Make no little plans; they have no magic to stir men’s blood and probably themselves will not be realized. Make big plans; aim high in hope and work, remembering that a noble, logical diagram once recorded will never die, but long after we are gone will be a living thing…
Daniel Burnham (1846-1912), architect and city planner

You can tell a lot about a city by what it builds. But what it fails to build also tells a story — of preferences, priorities, politics and economics. This exhibit examines significant municipal projects that were either never realized, or else built to one of a number of competing designs.

The exhibit starts with housing, the most basic of human needs, before moving on to road and transit proposals. An examination of rejected subway and light rail plans confirms the historic precedent for Toronto’s tendency to introduce ambitious transportation strategies, only to abandon them later.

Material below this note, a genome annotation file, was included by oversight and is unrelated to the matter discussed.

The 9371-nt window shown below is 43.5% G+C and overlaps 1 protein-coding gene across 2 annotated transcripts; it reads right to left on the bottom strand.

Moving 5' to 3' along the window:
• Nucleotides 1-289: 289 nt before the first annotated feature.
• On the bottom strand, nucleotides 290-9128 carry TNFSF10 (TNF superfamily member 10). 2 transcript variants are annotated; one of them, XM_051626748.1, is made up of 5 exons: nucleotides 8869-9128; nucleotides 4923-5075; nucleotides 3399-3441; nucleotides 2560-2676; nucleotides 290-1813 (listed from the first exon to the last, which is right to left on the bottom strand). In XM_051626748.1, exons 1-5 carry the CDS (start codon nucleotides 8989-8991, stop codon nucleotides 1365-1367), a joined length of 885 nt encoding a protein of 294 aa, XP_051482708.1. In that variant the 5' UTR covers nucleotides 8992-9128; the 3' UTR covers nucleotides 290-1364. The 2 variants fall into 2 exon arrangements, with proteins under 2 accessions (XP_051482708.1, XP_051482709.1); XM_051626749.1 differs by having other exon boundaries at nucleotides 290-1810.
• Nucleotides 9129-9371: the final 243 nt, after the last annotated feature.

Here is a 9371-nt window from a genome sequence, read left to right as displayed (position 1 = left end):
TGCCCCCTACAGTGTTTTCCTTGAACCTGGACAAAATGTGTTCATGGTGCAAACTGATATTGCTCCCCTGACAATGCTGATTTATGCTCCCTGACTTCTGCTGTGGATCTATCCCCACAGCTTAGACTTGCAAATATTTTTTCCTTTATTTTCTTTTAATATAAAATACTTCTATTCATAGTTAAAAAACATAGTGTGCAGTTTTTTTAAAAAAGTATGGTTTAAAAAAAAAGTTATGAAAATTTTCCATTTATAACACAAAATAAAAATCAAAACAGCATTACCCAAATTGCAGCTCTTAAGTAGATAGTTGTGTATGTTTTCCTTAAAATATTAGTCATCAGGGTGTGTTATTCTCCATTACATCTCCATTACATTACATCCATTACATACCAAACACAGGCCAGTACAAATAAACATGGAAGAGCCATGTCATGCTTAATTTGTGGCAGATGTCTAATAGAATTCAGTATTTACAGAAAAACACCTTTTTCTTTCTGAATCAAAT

Finally, No Little Plans concludes with an examination of the various schemes for a new city hall for Toronto. Starting in the prewar era, and culminating with the international competition that resulted in the construction of Viljo Revell’s now-iconic design.

This web exhibit is based on the exhibit curated by Mark Osbaldeston. He has written and spoken extensively on Toronto’s architectural and planning history. His first book, Unbuilt Toronto: A History of the City That Might Have Been, was the basis for an exhibition at the Royal Ontario Museum and was a finalist for the Toronto Book Awards and the Speaker’s Book Award. It received a Heritage Toronto Award of Merit, as did its sequel, Unbuilt Toronto 2: More of the City That Might Have Been.